‘Starcatcher’: Peter Pan’s wild ride 

The story of Peter Pan — written as a play (“Peter Pan; or, the Boy Who Wouldn’t Grow Up”) by English author J.M. Barrie in 1904, then as a novel (retitled “Peter and Wendy”) in 1909 — never seems to grow old. Sort of like the iconic boy himself.

One of the latest additions to the canon of stage versions, Rick Elice’s 2012 multi-Tony-Award-winner “Peter and the Starcatcher” (developed at La Jolla Playhouse), continues the tradition. Elice adapted his play from Dave Barry and Ridley Pearson’s children’s novel, a prequel to the Barrie original, and added a few catchy songs.

Surely this is the funniest — and yes, the hammiest — Peter Pan knockoff ever. Heard anyone conversing in the language of the extinct dodo lately? Ever wondered how the villainous Captain Hook reacted when he lost his hand? Ever seen a mermaid with collapsible vegetable streamers for breasts?

The laughs just don’t quit — not until the ending, which is just as emotionally affecting as it’s meant to be.

The complicated and dizzyingly fast-moving plot is hard to follow, but it’s the ingenuity of the production, directed by Roger Rees and Alex Timbers, that makes this adaptation such a delight.

With a set (by Donyale Werle) consisting of little more than ropes and rigging and a couple of giant trunks, the action proceeds from shipboard to island over the course of (an overlong, it must be said) two and a half hours.

The actors not only play multiple roles but also embody everything that’s required to tell the tale, including sound effects. A yellow rubber glove on a hand becomes a bird; actors turn into creaky doors; the crocodile with the ticking tummy is a pair of red eyes and stage-wide, paper cutout teeth, manipulated by the actors.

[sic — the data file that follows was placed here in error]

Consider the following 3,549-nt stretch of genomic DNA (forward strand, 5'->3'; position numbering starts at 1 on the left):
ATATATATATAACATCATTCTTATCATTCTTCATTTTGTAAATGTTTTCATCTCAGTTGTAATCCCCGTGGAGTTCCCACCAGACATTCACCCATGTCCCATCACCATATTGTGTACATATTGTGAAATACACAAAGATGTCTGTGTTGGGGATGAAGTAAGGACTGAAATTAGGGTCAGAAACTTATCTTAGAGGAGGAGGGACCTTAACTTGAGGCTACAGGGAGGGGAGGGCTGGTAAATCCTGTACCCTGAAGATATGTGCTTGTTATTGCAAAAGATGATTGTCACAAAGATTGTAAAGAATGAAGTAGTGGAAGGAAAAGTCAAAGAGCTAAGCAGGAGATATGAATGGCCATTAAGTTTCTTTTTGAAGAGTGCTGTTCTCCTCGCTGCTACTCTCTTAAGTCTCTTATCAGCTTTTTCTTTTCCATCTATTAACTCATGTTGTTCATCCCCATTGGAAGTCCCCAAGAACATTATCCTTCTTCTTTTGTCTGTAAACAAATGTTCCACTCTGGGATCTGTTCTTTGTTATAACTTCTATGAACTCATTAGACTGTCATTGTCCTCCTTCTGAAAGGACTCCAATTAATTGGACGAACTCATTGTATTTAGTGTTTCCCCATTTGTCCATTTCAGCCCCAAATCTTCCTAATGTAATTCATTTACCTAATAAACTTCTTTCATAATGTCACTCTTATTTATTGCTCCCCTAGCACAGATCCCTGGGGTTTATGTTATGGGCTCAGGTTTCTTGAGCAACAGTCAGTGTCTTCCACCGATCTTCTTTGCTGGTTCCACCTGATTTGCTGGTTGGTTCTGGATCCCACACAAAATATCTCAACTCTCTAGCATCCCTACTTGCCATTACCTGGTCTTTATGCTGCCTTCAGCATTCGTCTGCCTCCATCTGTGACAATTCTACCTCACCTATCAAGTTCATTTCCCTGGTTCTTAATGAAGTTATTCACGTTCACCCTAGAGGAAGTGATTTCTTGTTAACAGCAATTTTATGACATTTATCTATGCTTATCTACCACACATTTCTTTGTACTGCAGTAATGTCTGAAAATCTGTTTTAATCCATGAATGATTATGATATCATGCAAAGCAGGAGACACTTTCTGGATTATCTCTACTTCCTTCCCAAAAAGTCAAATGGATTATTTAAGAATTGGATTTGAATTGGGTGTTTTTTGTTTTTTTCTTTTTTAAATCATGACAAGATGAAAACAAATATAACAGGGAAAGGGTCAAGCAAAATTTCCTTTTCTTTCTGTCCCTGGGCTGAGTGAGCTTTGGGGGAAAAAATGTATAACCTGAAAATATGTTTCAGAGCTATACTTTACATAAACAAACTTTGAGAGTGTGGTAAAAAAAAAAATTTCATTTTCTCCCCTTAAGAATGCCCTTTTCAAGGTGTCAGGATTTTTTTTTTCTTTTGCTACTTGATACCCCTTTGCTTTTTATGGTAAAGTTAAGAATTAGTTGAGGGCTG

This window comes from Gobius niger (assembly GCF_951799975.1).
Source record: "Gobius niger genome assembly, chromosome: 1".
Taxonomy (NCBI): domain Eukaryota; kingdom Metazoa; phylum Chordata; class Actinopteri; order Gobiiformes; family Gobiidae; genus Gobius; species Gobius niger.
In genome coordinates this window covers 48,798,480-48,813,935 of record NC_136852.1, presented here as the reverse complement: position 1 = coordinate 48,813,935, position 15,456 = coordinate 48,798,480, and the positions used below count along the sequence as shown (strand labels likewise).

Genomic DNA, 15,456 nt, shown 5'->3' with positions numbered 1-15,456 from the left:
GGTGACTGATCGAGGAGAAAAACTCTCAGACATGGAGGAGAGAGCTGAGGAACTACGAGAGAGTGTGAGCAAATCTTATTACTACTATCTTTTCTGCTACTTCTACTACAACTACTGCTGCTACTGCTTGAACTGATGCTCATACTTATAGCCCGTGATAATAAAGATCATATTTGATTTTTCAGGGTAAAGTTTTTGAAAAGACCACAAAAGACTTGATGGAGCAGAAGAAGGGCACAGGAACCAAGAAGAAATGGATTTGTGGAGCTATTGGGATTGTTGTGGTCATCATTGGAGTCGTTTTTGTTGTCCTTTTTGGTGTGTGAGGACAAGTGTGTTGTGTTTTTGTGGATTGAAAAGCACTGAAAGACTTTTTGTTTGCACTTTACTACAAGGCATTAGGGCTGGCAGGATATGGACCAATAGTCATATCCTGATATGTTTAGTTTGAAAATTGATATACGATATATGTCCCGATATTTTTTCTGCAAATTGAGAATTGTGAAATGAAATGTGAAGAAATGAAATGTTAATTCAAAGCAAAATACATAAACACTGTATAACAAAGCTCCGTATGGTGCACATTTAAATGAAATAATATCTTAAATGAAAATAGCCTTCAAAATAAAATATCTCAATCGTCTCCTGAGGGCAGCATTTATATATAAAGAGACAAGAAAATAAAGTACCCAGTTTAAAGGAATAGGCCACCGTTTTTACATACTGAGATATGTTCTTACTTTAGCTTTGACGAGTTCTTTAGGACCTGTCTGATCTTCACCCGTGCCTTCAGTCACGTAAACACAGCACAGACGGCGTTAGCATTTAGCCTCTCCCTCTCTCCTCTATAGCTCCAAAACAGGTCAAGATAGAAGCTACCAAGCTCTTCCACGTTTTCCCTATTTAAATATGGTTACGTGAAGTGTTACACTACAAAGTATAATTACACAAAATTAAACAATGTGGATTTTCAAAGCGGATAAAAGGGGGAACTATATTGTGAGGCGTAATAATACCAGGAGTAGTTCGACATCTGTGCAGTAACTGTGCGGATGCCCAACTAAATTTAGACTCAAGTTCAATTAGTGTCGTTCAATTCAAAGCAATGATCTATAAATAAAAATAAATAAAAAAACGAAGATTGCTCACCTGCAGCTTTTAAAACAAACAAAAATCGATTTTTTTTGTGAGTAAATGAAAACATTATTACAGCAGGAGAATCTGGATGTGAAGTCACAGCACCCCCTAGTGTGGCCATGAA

At stake is a trunk full of dangerous “star stuff.” A certain pirate, Black Stache (the brilliantly funny John Sanders), covets that treasure. A spunky little girl, Molly (Megan Stern), is trying to guard it until it reaches its destination.

On the high seas she crosses paths with the yet-to-be-named Boy (Joey deBettencourt) and two Lost Boys and learns — and teaches — some lessons about what it means to be a compassionate person.

The witty anachronisms, double entendres and visual ticklers fly by. And the various characters — all comically costumed (by Paloma Young) — are played to the hilt by an inventive cast.

REVIEW

Peter and the Starcatcher

Presented by SHN

Where: Curran Theatre, 445 Geary St., San Francisco

When: 8 p.m. most Tuesdays, Thursdays and Fridays, 2 and 8 p.m. Wednesdays and Saturdays, 2 p.m. Sundays; closes Dec. 1

Tickets: $40 to $160

Contact: (888) 746-1799 or www.shnsf.com

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About The Author

Jean Schiffman

Jean Schiffman

Bio:
Jean Schiffman is a freelance arts writer specializing in theatre. Some of her short stories and personal essays have been published in newspapers and small literary magazines. She is an occasional book copy editor and also has a background in stage acting. Her book “The Working Actor’s Toolkit” was published... more
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